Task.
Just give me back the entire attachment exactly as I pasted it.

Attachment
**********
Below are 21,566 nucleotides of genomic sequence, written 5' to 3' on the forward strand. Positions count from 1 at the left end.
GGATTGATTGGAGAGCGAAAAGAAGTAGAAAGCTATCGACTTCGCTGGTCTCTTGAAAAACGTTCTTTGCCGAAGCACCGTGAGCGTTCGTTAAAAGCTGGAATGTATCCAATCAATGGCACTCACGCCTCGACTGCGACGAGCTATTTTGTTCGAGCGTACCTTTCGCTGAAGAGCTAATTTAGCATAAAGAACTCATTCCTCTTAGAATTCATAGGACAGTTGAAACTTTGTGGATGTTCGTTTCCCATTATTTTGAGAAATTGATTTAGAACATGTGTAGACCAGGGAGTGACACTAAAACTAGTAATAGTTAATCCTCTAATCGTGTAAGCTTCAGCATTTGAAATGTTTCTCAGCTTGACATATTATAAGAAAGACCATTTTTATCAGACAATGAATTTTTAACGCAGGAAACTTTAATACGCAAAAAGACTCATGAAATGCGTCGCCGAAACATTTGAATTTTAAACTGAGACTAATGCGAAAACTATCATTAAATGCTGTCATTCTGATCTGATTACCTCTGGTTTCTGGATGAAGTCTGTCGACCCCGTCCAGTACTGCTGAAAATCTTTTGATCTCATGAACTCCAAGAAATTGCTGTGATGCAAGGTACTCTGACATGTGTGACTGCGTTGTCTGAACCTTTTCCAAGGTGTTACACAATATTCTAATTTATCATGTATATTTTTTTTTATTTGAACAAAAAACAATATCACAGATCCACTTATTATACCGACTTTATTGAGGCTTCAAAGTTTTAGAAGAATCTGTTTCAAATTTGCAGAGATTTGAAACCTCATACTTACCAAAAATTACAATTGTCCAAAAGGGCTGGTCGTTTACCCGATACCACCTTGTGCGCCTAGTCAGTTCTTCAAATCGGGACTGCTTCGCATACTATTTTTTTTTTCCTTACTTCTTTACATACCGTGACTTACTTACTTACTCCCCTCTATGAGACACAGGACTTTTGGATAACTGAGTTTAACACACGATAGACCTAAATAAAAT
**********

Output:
Below are 21,566 nucleotides of genomic sequence, written 5' to 3' on the forward strand. Positions count from 1 at the left end.
GGATTGATTGGAGAGCGAAAAGAAGTAGAAAGCTATCGACTTCGCTGGTCTCTTGAAAAACGTTCTTTGCCGAAGCACCGTGAGCGTTCGTTAAAAGCTGGAATGTATCCAATCAATGGCACTCACGCCTCGACTGCGACGAGCTATTTTGTTCGAGCGTACCTTTCGCTGAAGAGCTAATTTAGCATAAAGAACTCATTCCTCTTAGAATTCATAGGACAGTTGAAACTTTGTGGATGTTCGTTTCCCATTATTTTGAGAAATTGATTTAGAACATGTGTAGACCAGGGAGTGACACTAAAACTAGTAATAGTTAATCCTCTAATCGTGTAAGCTTCAGCATTTGAAATGTTTCTCAGCTTGACATATTATAAGAAAGACCATTTTTATCAGACAATGAATTTTTAACGCAGGAAACTTTAATACGCAAAAAGACTCATGAAATGCGTCGCCGAAACATTTGAATTTTAAACTGAGACTAATGCGAAAACTATCATTAAATGCTGTCATTCTGATCTGATTACCTCTGGTTTCTGGATGAAGTCTGTCGACCCCGTCCAGTACTGCTGAAAATCTTTTGATCTCATGAACTCCAAGAAATTGCTGTGATGCAAGGTACTCTGACATGTGTGACTGCGTTGTCTGAACCTTTTCCAAGGTGTTACACAATATTCTAATTTATCATGTATATTTTTTTTTATTTGAACAAAAAACAATATCACAGATCCACTTATTATACCGACTTTATTGAGGCTTCAAAGTTTTAGAAGAATCTGTTTCAAATTTGCAGAGATTTGAAACCTCATACTTACCAAAAATTACAATTGTCCAAAAGGGCTGGTCGTTTACCCGATACCACCTTGTGCGCCTAGTCAGTTCTTCAAATCGGGACTGCTTCGCATACTATTTTTTTTTTCCTTACTTCTTTACATACCGTGACTTACTTACTTACTCCCCTCTATGAGACACAGGACTTTTGGATAACTGAGTTTAACACACGATAGACCTAAATAAAAT